The magazine of international economic policy.

From the Winter 2007 issue

Free Trade Blues

Labor-oriented Democrats take on the Clintonian triangulators.

By Jeff Faux

How Wall Street Controls Oil

And how OPEC will be the fall guy for $90 oil.

By Philip K. Verleger, Jr.

Is the World Becoming Immune from America?

Historically, U.S. slowdowns and recessions have led to global slowdowns and recessions. Is that still true today? Two dozen experts share their thoughts on a question with serious implications for the future of globalization.

A symposium of views

Scaremongering, Inc.

Poor forecasts from the false prophets of gloom and doom.

By Robert Novak

Cry for Latin America

Those narrow sovereign debt spreads and booming stock markets have been a mirage.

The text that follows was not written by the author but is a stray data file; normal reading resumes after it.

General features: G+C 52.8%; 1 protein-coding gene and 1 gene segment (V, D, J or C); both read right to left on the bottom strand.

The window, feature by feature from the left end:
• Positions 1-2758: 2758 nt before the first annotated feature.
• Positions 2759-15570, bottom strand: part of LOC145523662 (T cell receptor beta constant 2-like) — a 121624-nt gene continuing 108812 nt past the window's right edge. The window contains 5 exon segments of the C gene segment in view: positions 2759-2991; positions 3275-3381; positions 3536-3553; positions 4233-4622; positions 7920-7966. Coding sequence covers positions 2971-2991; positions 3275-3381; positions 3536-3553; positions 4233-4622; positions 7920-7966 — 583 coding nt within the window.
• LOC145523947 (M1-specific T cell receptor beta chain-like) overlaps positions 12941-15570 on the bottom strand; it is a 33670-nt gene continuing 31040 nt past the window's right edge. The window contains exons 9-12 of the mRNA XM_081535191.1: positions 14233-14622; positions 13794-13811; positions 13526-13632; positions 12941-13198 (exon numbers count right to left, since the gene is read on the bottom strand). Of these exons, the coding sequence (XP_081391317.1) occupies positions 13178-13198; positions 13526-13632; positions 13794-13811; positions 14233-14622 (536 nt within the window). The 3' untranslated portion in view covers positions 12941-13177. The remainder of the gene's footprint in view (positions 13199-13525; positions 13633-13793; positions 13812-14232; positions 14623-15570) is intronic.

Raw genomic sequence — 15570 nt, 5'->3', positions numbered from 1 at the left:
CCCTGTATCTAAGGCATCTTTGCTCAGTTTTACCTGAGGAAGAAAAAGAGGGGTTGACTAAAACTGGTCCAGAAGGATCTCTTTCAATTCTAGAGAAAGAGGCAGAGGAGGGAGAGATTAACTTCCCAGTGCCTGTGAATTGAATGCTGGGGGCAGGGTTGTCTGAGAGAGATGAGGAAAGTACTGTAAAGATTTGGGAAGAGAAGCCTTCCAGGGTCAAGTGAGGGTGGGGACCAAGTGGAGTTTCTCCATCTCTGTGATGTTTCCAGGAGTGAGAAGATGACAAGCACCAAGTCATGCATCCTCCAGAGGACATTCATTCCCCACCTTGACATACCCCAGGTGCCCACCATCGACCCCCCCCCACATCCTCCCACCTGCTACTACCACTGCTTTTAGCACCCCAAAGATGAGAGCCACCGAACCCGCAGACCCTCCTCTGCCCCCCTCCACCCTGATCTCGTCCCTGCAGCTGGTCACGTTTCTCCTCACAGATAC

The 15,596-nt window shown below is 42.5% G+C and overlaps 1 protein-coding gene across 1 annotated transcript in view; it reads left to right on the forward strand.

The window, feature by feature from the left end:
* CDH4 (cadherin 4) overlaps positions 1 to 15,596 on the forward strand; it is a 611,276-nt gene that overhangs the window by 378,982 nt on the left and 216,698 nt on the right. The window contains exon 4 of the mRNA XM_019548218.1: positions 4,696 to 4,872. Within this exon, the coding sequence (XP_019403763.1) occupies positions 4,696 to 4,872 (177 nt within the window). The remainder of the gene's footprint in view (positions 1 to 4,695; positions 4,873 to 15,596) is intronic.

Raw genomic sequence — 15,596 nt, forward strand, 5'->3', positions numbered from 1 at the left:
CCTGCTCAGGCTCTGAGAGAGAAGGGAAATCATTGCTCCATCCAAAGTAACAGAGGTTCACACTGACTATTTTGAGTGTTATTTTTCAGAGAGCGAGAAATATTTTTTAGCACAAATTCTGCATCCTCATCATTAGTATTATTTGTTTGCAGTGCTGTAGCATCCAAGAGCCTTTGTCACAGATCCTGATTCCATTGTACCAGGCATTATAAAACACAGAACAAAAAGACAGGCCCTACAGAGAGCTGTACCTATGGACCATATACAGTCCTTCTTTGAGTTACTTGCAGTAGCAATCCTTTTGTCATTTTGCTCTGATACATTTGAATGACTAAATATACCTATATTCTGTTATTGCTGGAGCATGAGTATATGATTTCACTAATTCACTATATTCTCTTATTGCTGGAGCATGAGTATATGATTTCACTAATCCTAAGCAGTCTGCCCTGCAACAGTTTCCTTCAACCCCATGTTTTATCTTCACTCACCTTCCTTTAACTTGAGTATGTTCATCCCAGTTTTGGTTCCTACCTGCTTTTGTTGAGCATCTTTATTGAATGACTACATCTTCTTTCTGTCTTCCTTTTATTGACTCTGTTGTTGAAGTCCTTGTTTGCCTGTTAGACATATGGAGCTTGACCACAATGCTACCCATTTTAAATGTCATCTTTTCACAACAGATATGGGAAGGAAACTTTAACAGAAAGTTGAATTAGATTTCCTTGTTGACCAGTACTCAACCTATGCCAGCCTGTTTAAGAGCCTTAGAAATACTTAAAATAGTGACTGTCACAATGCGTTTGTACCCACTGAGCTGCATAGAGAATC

By Desmond Lachman

The Broom of Titoism

How developing nations are compensating for weak labor markets.

By Steve H. Hanke

Weak Yen Conundrum

Why Japanese households love foreign financial assets.

By Tadashi Nakamae

The ECB’s Curious Money Fixation

The latest on Europe’s campaign to cement monetary growth to monetary policy.

By Wolfgang Münchau

Wisdom from the Graybeards

Hannes Androsch, former Austrian finance minister and head of Creditanstalt-Bankverein, and now industrialist and entrepreneur, tells it as only a wily European policy veteran can.

A TIE exclusive interview.

The Bush Economy

TIE sat down with Richard Clarida, the Bush Treasury’s former point man for economic policy, for some frank talk on deficits, rate spreads, and inflation risks. Here’s how he answered our questions.

Fannie and Freddie Post-Election

The significance of the Democratic victories.

By Owen Ullmann